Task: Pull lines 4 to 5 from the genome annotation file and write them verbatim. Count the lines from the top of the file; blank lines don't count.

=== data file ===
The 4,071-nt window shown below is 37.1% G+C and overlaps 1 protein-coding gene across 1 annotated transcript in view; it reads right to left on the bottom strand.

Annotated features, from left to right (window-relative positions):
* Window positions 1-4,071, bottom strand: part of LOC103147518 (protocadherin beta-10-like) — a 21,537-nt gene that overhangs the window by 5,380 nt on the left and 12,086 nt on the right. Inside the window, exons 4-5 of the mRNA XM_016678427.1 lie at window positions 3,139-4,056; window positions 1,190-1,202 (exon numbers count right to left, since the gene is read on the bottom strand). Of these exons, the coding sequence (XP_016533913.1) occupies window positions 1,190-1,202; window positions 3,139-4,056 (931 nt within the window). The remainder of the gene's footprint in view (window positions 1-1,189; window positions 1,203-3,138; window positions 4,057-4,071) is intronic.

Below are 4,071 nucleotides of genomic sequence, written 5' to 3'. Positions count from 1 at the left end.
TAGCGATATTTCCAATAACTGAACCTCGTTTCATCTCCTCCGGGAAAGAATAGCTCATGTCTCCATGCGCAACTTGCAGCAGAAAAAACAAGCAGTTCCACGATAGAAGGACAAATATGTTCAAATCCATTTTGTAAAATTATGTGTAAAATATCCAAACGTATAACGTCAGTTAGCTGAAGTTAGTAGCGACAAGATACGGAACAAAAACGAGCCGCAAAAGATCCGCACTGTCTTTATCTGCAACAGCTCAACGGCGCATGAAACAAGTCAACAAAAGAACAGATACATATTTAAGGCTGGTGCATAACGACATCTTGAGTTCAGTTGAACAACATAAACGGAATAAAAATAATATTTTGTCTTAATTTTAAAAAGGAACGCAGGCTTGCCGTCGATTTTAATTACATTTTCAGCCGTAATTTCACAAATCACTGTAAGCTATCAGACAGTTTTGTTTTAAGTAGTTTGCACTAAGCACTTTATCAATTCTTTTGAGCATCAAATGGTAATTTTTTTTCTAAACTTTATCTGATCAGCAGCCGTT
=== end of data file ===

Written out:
Below are 4,071 nucleotides of genomic sequence, written 5' to 3'. Positions count from 1 at the left end.
TAGCGATATTTCCAATAACTGAACCTCGTTTCATCTCCTCCGGGAAAGAATAGCTCATGTCTCCATGCGCAACTTGCAGCAGAAAAAACAAGCAGTTCCACGATAGAAGGACAAATATGTTCAAATCCATTTTGTAAAATTATGTGTAAAATATCCAAACGTATAACGTCAGTTAGCTGAAGTTAGTAGCGACAAGATACGGAACAAAAACGAGCCGCAAAAGATCCGCACTGTCTTTATCTGCAACAGCTCAACGGCGCATGAAACAAGTCAACAAAAGAACAGATACATATTTAAGGCTGGTGCATAACGACATCTTGAGTTCAGTTGAACAACATAAACGGAATAAAAATAATATTTTGTCTTAATTTTAAAAAGGAACGCAGGCTTGCCGTCGATTTTAATTACATTTTCAGCCGTAATTTCACAAATCACTGTAAGCTATCAGACAGTTTTGTTTTAAGTAGTTTGCACTAAGCACTTTATCAATTCTTTTGAGCATCAAATGGTAATTTTTTTTCTAAACTTTATCTGATCAGCAGCCGTT